Tuesday, July 19, 2022

Native American Plant Myths - The Uses of Bark of Trees

1590 North American Atlantic Coast Natives by John White (c1540 – c1593). The village of Pomeiooc (Pomeiock) was a Native America settlement, designated on de Bry’s map of Virginia, Americae Pars Nunc Virginia Dicta, between today’s Wyesocking Bay & Lake Landing, North Carolina. John White called the settlement Pomeyoo.

For thousands of years, Earth's indigenous people from separate  ethnic groups inhabiting a variety of the planet's climates & terrains have searched for; and created oral myths about plants & animals; & often have used nearby plants as medicine to control ailments afflicting them & their domestic animals. Many of these myths were passed down from generation to generation as oral tales before written language.

Extracted from:  Myths of the Cherokee.  Nineteenth Annual Report of the Bureau  of American Ethnology. Washington Government Printing Office 1902  Recorded by James Mooney (1861-1921) was an American ethnographer who lived for several years among the Cherokee.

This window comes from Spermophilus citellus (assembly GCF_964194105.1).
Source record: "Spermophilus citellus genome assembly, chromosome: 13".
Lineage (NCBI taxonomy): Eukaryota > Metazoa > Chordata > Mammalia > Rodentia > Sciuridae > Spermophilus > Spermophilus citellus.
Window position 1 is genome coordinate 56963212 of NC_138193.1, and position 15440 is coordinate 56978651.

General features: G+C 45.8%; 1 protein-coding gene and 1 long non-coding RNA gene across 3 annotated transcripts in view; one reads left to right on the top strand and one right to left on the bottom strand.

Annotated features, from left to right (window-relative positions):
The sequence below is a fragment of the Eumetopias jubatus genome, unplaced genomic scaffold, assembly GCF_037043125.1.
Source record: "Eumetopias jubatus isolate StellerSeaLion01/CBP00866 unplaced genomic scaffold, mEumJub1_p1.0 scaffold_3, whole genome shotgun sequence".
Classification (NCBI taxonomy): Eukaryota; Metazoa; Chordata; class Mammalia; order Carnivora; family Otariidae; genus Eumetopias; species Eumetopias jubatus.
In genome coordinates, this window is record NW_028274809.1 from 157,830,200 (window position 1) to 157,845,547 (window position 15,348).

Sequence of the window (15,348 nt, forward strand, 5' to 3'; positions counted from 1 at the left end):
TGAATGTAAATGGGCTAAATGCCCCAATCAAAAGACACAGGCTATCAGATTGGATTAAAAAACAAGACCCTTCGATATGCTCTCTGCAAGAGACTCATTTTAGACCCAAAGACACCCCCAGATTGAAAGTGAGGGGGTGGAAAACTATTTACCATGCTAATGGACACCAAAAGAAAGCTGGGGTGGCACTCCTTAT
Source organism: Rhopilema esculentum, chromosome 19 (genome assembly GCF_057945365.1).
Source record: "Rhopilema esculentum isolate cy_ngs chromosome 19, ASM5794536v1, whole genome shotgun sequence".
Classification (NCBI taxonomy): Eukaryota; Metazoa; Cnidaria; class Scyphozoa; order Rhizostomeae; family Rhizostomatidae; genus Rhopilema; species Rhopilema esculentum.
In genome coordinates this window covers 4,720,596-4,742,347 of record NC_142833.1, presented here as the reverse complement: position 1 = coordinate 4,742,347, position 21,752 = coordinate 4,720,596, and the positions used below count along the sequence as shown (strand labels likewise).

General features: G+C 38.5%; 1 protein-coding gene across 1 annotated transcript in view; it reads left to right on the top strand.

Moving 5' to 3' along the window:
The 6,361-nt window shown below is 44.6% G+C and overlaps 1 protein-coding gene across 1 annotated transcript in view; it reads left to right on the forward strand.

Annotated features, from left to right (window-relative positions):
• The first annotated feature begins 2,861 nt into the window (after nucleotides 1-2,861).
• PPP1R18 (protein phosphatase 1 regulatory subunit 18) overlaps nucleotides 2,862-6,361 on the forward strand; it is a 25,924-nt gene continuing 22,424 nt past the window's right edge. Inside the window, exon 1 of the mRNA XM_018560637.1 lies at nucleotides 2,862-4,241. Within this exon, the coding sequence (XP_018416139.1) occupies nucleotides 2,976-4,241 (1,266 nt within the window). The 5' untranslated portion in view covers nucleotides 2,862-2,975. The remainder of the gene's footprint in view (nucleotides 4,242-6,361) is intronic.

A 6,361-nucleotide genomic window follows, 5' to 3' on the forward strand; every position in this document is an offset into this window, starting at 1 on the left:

Plant Lore

Pounded walnut bark is thrown into small streams to stupefy the fish, so that they may be easily dipped out in baskets as they float on the surface of the water. 

Should a pregnant woman wade into the stream at the time, its effect is nullified, unless she has first taken the precaution to tie a strip of the bark about her toe. 

A fire of post-oak and the wood of the telûñ'lati or summer grape (Vitis æstivalis) is believed to bring a spell of warm weather even in the coldest winter season.